Cycling Together

A wonderfully interesting feature of the coast, especially for touring cyclists, are other touring cyclists. As we turned away from the coastal route, meeting these fellow travelers also became scarce. As soon as we arrived in Orick, however, we immediately met two ladies from France and Spain touring the coast, just like us.

As common as these encounters are, they are always filled with fun, as we all share the experience of riding the same road, the same hills, including meeting the same people. And even though we think we may never see the same person again, chances are we will, depending on our paces, and final destinations.

Even if you split up, as we did after a couple of days, we kept meeting each other on the road, at the few scattered cafes, grocery stores, and gas stations along the Highway One. Plus we met other cyclists our two friends told us about. On our last day on the coast, when we turned inland again at Jenner, we were at least seven touring cyclists we chatted with riding that route. After San Francisco, once we're back on the coast, I'm certain to see them again...

If you'd like to read my bike trip in its entirety, check out the rest of my posts in the Cascadia to Aztlan series:

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I've seen enough trimigrant zombies to last a lifetime.... HEHE the thrift stores are full of folks grabbing whatever warm clothes can be had. I've toured and trimmed the PNW and I WAY prefer the latter.

Things have changed Indeed.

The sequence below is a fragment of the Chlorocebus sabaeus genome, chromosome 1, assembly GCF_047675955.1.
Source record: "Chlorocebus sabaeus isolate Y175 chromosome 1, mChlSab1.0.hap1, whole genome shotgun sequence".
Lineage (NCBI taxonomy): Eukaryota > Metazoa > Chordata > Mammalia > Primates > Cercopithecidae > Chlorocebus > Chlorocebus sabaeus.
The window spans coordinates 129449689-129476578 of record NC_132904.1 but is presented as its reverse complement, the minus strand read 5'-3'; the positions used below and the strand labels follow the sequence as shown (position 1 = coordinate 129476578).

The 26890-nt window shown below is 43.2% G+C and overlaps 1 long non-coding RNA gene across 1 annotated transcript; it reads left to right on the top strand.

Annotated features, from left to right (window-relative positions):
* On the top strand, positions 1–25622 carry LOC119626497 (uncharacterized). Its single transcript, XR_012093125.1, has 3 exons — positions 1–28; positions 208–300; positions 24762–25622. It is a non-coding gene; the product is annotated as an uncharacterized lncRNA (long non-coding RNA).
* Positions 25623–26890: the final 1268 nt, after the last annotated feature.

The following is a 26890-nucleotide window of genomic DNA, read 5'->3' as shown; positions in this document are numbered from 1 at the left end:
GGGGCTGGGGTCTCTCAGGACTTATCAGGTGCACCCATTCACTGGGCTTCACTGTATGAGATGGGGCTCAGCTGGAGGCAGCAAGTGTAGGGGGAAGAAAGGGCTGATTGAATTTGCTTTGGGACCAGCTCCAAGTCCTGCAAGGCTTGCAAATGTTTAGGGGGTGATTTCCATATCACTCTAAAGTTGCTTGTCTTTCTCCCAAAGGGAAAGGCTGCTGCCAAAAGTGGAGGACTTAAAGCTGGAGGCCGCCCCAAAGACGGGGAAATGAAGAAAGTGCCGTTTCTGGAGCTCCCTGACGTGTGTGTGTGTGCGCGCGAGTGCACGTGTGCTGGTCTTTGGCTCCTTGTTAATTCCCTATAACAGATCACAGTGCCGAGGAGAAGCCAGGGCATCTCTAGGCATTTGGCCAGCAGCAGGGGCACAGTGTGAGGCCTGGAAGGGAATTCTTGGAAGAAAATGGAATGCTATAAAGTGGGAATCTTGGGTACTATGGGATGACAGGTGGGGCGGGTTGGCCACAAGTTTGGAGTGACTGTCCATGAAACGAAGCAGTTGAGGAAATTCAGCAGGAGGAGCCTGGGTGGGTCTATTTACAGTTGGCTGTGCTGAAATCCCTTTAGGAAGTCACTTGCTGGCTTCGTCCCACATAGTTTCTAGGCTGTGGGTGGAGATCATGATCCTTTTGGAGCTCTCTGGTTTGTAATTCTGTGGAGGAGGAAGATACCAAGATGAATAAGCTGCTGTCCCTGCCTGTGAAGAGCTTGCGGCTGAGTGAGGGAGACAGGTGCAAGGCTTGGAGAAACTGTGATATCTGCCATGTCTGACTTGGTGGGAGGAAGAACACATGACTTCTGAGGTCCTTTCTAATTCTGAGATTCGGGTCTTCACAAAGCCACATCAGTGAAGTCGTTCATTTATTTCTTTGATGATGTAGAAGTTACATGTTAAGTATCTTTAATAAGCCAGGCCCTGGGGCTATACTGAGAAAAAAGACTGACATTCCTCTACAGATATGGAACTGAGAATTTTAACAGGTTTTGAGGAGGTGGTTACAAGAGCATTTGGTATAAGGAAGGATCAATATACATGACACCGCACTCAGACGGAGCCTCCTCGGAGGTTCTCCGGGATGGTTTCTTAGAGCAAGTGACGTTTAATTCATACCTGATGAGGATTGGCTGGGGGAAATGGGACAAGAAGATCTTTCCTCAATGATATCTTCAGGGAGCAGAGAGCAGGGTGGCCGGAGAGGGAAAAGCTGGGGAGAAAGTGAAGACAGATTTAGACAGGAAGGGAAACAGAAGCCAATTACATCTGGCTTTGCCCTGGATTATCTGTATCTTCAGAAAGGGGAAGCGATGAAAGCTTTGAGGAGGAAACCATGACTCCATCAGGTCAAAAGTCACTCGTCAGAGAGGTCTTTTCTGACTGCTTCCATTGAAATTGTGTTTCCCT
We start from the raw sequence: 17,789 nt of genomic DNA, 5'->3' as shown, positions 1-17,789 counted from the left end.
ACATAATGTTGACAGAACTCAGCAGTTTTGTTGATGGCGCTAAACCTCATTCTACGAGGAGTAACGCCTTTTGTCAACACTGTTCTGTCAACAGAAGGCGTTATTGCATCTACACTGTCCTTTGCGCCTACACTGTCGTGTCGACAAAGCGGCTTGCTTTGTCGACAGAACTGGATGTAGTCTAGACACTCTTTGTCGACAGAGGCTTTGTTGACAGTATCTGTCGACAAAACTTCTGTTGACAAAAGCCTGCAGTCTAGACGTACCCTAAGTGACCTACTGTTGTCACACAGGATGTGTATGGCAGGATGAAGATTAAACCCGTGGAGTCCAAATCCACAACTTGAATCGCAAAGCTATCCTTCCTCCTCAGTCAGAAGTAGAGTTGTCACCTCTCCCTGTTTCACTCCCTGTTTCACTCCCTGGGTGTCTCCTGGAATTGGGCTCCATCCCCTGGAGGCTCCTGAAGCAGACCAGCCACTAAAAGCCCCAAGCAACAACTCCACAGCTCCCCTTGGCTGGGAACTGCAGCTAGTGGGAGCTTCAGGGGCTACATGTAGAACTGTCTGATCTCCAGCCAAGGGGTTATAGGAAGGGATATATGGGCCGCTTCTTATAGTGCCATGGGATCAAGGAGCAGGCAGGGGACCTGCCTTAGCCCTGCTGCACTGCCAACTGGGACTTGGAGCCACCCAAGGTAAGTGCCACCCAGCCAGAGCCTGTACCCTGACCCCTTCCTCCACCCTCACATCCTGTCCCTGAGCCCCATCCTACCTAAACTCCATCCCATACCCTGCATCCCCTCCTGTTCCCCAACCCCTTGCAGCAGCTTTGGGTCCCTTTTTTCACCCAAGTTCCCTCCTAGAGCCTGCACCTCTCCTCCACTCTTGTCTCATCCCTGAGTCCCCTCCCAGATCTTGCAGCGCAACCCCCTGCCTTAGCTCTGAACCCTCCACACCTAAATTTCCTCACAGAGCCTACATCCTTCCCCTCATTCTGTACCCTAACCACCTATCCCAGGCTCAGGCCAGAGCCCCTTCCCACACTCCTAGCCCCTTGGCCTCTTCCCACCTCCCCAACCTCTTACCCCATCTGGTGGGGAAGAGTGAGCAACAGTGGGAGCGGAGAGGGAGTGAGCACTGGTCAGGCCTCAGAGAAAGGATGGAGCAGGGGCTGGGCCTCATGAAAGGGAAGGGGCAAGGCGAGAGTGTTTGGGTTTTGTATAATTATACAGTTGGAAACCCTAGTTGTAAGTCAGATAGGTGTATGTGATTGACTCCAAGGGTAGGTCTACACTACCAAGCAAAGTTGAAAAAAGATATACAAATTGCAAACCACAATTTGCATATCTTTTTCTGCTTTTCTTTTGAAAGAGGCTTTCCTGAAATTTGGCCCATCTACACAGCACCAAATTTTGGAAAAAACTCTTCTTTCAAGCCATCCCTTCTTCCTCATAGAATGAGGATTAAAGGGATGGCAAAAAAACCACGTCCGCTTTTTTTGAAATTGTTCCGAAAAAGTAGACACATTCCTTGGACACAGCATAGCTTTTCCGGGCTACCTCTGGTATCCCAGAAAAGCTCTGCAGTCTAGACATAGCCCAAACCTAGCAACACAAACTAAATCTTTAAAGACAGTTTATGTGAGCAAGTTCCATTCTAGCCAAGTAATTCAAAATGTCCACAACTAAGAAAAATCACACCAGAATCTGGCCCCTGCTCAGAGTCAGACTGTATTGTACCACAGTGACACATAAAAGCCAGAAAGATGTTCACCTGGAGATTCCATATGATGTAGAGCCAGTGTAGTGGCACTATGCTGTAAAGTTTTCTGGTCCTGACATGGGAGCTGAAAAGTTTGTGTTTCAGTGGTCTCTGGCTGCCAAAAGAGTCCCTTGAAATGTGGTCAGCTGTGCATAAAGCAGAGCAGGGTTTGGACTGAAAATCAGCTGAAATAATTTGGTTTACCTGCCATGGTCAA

Sounds like a fun little adventure though, and glad you didn't get preyed upon by the undead trimmers.

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Thank you for letting me take you along on this adventure, and I'm glad you're enjoying it. There is more to come, as I want to make it to L.A. for Thanksgiving.

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oooooh so exciting!!! what a wonderful journey! i, wren, know quite a few peeps outside of LA in Pasadena if you want to connect with some cool people :D

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Wow Wren, how could I pass up a chance to connect with some cool peeps, especially coming from someone I have gotten to known as amazingly cool, even though we never even met. The only thing is, some friends of mine are expecting me for Thanxgiving, and I don't know how, when, or if I can arrange Pasadena into my trip. But if possible, I'm totally down. Send me an e-mail to [email protected] And thank you so much for the offer! I'm super excited.

SO delighted to hear of your adventures! Sounds like you are safe and enjoying the wide open road. Your story brings back memories of my own time in Garberville. Once you get to San fran, the vibe will change considerably! Enjoy the transition and keep us posted of your encounters! much love from snowy Canada!
Cheers @ecoknowme
:)

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Thank you so much! There's not much missing from it: tomorrow morning we want to roll accross the Golden Gate, and then on to Santa Cruz, etc. This time the next blog entry shouldn't be weeks away. Too much infrastructure around here for that.